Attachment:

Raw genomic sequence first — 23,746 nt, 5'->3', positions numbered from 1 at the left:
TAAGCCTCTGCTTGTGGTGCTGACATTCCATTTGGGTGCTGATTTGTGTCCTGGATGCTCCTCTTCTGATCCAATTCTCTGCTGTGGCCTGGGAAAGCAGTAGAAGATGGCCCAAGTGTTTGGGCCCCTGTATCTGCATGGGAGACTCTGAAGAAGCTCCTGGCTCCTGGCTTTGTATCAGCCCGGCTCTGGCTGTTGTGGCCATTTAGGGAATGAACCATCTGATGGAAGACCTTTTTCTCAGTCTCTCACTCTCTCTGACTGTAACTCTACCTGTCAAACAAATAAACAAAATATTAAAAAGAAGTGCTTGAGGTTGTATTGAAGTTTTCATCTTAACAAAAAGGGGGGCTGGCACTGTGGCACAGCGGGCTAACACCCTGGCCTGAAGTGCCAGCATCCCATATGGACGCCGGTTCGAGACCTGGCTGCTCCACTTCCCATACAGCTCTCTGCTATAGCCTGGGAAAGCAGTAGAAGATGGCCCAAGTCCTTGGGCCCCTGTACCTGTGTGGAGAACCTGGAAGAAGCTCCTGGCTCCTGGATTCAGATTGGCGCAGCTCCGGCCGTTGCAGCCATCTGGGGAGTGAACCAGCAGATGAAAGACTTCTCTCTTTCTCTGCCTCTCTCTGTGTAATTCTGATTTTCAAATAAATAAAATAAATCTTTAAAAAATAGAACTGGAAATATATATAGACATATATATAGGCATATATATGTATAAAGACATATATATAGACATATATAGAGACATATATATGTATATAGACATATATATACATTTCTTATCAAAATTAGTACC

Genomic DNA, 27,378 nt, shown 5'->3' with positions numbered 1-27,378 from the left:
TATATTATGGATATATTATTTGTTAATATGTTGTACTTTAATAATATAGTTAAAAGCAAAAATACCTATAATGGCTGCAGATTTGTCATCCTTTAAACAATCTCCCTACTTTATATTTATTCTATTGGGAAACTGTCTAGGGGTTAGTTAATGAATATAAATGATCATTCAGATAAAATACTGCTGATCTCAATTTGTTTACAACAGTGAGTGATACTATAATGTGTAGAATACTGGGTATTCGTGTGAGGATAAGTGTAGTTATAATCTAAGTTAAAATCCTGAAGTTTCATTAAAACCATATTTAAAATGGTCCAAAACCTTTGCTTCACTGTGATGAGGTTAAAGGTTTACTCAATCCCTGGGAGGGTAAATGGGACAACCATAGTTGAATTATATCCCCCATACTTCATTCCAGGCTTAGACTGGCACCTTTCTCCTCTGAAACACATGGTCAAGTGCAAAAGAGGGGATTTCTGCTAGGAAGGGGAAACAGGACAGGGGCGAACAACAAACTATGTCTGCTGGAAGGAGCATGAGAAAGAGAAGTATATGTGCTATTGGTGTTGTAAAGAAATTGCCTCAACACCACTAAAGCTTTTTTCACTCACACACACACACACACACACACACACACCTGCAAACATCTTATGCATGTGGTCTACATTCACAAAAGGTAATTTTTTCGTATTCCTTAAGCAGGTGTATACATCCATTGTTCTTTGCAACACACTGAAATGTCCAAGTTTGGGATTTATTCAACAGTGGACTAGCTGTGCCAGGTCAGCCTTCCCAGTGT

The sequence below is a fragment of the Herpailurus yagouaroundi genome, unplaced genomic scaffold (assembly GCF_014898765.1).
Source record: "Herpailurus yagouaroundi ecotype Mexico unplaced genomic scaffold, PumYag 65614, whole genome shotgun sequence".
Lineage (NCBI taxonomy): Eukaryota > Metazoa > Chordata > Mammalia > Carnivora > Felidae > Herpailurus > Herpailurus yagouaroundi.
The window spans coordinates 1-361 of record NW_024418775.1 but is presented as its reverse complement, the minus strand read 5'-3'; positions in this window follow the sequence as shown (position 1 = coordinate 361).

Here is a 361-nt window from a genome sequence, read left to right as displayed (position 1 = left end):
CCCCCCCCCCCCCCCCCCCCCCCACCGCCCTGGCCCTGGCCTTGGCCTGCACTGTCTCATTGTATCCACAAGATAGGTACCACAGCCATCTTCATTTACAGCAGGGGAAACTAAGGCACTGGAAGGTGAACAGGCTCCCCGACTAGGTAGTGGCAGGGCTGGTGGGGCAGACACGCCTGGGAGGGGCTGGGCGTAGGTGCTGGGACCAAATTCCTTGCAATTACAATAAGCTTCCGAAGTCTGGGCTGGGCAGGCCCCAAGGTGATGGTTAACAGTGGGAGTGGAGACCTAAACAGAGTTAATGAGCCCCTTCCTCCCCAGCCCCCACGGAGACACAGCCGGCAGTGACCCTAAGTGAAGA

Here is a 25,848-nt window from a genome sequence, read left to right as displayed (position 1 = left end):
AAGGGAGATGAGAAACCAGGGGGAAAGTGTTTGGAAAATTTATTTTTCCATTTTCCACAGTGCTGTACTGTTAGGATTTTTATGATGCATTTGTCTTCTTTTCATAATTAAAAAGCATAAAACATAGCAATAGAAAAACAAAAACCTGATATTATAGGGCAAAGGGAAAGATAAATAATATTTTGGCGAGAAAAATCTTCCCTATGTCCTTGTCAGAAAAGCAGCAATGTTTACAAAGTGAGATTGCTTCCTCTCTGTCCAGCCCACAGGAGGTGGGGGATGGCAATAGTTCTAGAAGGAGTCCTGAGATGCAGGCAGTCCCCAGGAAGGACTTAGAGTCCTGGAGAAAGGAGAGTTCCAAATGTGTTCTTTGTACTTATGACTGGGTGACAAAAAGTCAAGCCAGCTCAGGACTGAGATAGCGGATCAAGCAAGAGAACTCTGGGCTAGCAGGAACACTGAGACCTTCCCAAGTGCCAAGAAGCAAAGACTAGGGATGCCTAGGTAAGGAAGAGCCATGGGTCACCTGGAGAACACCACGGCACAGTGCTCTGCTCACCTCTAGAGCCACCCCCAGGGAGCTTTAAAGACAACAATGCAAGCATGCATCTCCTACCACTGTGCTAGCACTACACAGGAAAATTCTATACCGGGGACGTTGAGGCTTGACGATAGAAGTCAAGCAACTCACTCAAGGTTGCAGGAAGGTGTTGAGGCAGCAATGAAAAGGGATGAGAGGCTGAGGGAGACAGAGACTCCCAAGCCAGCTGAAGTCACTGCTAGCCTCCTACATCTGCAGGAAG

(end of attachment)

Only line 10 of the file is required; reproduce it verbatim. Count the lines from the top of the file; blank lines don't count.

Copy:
CCCCCCCCCCCCCCCCCCCCCCCACCGCCCTGGCCCTGGCCTTGGCCTGCACTGTCTCATTGTATCCACAAGATAGGTACCACAGCCATCTTCATTTACAGCAGGGGAAACTAAGGCACTGGAAGGTGAACAGGCTCCCCGACTAGGTAGTGGCAGGGCTGGTGGGGCAGACACGCCTGGGAGGGGCTGGGCGTAGGTGCTGGGACCAAATTCCTTGCAATTACAATAAGCTTCCGAAGTCTGGGCTGGGCAGGCCCCAAGGTGATGGTTAACAGTGGGAGTGGAGACCTAAACAGAGTTAATGAGCCCCTTCCTCCCCAGCCCCCACGGAGACACAGCCGGCAGTGACCCTAAGTGAAGA